But my favourite birds, without a doubt, are the hummingbirds or colibris. These are the most amazing creatures with feathers I have ever seen. God definitely fine-tuned them to do the most incredible things. They zip in and out before you know it, the humming of their wings alerting you to their presence well before you see them, and are the only birds which can hover and fly forwards, backwards, sideways, up, down and even upside down. As they hover by flowers or feeders, they resemble tiny jets re-fuelling in mid-flight. Truly amazing, I think.

The irridescent colours of a male Broad Billed Hummingbird

A streak of irridescent green as a Berylline Hummingbird flies past

Twisting and hovering

A female Broad Billed Hummingbird doing a backwards manoeuvre

Lining up to feed at the feeder

A young hummingbird re-fuelling in mid-flight

A Berylline Hummingbird hovering, treading air

A Broad Billed male caught in mid-flight

They may be some of the smallest birds on this planet but everything else about them, except their size, is big or fast or mind-boggling and their ordinary everyday activities are true feats of engineering. Hummingbirds are some of the the fastest fliers, reaching speeds of almost 100 kmh (60mph) in their dives. Watch them as they hover around the flowers or feeders and you can't see their wing movements or even imagine that their wings beat between 50-200 times per second and their heart rate is 1200 beats per minute! At rest they take an average 250 breaths a minute and they have a voracious appetite, visiting up to 1000 flowers a day. They don't suck nectar through their long bills but lick it up with fringed, forked tongues, licking 10-15 times a second. All that activity is bound to deplete their energy reserves rather quickly and they have to consume half their body weight in sugar every day, feeding 5-8 times an hour. Could you imagine a human having to do that?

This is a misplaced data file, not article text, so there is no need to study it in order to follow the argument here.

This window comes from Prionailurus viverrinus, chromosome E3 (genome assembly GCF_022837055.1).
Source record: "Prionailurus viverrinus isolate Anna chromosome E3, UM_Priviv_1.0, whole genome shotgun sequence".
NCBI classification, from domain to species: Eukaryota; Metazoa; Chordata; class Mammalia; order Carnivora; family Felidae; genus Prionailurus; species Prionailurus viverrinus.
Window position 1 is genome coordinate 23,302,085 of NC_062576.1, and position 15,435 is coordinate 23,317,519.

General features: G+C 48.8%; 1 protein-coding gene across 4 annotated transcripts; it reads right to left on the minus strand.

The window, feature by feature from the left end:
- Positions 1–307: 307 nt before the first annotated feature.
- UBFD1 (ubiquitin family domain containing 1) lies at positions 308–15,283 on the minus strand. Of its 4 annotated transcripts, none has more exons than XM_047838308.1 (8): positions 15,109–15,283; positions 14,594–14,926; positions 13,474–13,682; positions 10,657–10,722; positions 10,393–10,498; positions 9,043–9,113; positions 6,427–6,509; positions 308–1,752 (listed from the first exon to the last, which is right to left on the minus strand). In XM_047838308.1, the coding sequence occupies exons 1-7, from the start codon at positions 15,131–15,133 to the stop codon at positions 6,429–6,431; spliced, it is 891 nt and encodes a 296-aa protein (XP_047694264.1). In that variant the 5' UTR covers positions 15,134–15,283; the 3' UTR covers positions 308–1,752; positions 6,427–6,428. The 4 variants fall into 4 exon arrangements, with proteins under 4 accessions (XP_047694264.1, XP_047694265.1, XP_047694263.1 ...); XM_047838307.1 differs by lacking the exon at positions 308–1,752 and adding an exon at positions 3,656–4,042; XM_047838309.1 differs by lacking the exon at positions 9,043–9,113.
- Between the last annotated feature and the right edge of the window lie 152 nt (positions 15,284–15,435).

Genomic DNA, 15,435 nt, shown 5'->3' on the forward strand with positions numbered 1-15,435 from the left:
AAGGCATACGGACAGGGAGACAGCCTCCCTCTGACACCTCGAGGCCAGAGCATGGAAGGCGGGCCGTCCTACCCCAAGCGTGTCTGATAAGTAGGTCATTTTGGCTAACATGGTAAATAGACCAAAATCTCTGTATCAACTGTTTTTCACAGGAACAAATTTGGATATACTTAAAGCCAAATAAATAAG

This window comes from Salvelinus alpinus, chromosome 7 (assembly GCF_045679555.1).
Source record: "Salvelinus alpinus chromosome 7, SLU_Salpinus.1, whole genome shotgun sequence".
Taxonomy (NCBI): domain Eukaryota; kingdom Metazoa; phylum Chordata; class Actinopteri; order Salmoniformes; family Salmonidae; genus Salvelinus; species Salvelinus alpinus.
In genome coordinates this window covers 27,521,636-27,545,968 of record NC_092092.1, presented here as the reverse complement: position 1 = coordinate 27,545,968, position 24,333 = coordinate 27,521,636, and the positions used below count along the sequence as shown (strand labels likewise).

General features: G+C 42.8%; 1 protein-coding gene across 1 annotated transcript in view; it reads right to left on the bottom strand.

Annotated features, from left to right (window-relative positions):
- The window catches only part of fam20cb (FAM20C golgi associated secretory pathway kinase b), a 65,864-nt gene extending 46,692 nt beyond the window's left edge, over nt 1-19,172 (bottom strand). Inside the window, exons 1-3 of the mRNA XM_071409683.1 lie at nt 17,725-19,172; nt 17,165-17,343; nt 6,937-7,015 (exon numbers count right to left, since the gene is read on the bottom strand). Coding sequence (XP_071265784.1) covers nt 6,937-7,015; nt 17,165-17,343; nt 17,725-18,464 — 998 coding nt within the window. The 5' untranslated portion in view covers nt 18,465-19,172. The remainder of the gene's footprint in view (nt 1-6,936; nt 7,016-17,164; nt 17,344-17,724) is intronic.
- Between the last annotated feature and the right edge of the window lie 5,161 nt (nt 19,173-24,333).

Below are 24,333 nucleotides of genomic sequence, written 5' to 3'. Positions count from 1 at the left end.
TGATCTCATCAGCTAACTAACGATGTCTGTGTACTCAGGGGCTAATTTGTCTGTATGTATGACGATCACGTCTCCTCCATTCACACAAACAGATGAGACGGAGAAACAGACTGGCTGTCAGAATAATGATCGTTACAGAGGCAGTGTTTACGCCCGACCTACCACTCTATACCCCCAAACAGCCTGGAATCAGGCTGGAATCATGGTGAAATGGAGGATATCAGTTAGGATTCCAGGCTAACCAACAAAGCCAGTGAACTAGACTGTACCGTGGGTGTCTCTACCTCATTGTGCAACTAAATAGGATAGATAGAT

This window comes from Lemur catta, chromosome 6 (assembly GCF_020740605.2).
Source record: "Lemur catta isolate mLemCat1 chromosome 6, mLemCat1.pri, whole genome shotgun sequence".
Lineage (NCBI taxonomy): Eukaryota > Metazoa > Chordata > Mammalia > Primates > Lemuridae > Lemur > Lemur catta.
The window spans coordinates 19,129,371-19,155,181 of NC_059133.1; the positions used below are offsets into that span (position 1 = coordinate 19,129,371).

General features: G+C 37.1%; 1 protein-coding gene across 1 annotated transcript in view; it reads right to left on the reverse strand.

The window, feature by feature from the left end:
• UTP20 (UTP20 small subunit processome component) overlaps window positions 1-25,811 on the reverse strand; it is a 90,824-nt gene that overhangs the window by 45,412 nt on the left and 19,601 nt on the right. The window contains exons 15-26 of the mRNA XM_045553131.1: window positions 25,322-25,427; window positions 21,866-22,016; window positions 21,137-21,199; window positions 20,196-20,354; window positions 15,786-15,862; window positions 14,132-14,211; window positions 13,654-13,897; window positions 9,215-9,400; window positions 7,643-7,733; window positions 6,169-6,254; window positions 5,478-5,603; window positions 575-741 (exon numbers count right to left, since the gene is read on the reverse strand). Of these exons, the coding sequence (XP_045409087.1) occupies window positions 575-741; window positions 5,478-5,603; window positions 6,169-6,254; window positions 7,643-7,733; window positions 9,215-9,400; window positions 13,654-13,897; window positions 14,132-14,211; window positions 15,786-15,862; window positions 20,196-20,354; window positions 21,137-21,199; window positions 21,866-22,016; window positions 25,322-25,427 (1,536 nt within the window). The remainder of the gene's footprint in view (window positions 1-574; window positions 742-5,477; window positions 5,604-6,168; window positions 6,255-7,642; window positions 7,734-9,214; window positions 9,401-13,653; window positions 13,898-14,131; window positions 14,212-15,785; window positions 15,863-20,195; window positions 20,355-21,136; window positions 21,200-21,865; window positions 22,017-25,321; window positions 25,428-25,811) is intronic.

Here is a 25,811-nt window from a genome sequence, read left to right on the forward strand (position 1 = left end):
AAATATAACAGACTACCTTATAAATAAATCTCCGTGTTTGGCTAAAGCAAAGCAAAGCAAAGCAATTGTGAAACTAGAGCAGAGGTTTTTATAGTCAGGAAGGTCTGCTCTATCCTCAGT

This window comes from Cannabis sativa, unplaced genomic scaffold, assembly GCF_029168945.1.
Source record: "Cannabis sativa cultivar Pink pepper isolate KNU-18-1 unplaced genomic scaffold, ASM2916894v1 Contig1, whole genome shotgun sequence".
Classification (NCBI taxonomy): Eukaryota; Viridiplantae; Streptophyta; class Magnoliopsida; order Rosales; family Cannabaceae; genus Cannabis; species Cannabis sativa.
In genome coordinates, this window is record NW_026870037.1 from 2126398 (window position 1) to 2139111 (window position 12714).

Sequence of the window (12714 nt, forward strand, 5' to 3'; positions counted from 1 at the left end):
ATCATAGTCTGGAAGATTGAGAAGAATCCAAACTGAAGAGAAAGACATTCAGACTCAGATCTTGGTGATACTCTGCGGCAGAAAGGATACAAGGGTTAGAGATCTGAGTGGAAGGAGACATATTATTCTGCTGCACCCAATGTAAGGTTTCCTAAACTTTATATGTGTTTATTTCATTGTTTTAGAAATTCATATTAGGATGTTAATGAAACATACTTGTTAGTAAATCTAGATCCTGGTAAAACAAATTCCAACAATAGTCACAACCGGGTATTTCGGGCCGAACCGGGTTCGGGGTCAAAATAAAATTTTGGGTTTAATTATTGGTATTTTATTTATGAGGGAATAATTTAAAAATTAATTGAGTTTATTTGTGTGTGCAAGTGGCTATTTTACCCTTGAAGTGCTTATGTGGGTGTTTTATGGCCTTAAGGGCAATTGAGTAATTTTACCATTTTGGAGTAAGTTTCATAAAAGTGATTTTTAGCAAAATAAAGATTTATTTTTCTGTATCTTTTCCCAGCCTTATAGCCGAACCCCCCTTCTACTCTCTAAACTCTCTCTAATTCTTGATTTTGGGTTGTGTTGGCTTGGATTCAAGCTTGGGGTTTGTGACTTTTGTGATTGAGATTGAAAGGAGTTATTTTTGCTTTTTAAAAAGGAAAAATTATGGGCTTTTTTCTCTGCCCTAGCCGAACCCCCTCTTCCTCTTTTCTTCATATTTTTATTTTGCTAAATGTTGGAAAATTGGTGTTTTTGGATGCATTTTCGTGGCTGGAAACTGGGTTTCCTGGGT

A dazzling dive

A female Blue-Throated Hummingbird fanning out her tail while hovering

The male Broad Bill has a very characteristic red bill

A hummingbird with its tongue sticking out

"Where's the feeder?"

In Mexico many legends and myths have grown up around the huitzilín (náhuatl word meaning hummingbird). The huitzilín was believed to possess special powers since it could appear and disappear at whim and was admired for its vigor and energy. The Aztecs believed that the souls of warriors who died in battle first formed part of the sun's brilliant retinue and then after four years went to live forever in the bodies of hummingbirds. Such was the Aztec's respect for these tiny birds that their God of Sun and War was called Huitzilopochtli, the Hummingbird Wizard, and only Aztec royalty and religious leaders were allowed to wear hummingbird feathers.